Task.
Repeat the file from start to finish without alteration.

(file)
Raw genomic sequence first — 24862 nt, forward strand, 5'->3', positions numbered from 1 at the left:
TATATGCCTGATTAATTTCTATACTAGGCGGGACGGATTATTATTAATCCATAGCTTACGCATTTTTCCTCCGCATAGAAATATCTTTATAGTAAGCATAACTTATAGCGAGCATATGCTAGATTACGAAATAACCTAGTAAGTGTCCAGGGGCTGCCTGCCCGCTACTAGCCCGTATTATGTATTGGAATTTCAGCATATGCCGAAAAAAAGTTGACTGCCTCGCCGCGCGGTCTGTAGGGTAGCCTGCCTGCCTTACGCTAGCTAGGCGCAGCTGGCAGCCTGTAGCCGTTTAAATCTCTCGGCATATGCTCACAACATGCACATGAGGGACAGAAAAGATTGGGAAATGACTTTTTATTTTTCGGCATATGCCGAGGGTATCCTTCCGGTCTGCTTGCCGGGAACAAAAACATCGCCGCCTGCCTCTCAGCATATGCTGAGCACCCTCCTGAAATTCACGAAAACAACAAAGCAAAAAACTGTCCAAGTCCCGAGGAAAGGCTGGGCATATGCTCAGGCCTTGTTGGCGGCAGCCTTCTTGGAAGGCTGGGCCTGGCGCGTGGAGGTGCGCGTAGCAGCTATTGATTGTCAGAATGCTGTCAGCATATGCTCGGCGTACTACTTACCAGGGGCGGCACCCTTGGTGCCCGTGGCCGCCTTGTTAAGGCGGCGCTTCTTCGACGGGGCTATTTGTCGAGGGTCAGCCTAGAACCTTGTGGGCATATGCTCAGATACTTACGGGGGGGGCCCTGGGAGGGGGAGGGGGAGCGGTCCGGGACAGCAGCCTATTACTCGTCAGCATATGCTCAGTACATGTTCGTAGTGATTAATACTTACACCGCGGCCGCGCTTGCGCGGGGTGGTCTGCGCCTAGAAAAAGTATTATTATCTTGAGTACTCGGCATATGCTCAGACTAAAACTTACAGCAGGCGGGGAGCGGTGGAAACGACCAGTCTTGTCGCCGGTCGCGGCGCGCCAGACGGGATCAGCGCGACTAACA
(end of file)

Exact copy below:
Raw genomic sequence first — 24862 nt, forward strand, 5'->3', positions numbered from 1 at the left:
TATATGCCTGATTAATTTCTATACTAGGCGGGACGGATTATTATTAATCCATAGCTTACGCATTTTTCCTCCGCATAGAAATATCTTTATAGTAAGCATAACTTATAGCGAGCATATGCTAGATTACGAAATAACCTAGTAAGTGTCCAGGGGCTGCCTGCCCGCTACTAGCCCGTATTATGTATTGGAATTTCAGCATATGCCGAAAAAAAGTTGACTGCCTCGCCGCGCGGTCTGTAGGGTAGCCTGCCTGCCTTACGCTAGCTAGGCGCAGCTGGCAGCCTGTAGCCGTTTAAATCTCTCGGCATATGCTCACAACATGCACATGAGGGACAGAAAAGATTGGGAAATGACTTTTTATTTTTCGGCATATGCCGAGGGTATCCTTCCGGTCTGCTTGCCGGGAACAAAAACATCGCCGCCTGCCTCTCAGCATATGCTGAGCACCCTCCTGAAATTCACGAAAACAACAAAGCAAAAAACTGTCCAAGTCCCGAGGAAAGGCTGGGCATATGCTCAGGCCTTGTTGGCGGCAGCCTTCTTGGAAGGCTGGGCCTGGCGCGTGGAGGTGCGCGTAGCAGCTATTGATTGTCAGAATGCTGTCAGCATATGCTCGGCGTACTACTTACCAGGGGCGGCACCCTTGGTGCCCGTGGCCGCCTTGTTAAGGCGGCGCTTCTTCGACGGGGCTATTTGTCGAGGGTCAGCCTAGAACCTTGTGGGCATATGCTCAGATACTTACGGGGGGGGCCCTGGGAGGGGGAGGGGGAGCGGTCCGGGACAGCAGCCTATTACTCGTCAGCATATGCTCAGTACATGTTCGTAGTGATTAATACTTACACCGCGGCCGCGCTTGCGCGGGGTGGTCTGCGCCTAGAAAAAGTATTATTATCTTGAGTACTCGGCATATGCTCAGACTAAAACTTACAGCAGGCGGGGAGCGGTGGAAACGACCAGTCTTGTCGCCGGTCGCGGCGCGCCAGACGGGATCAGCGCGACTAACA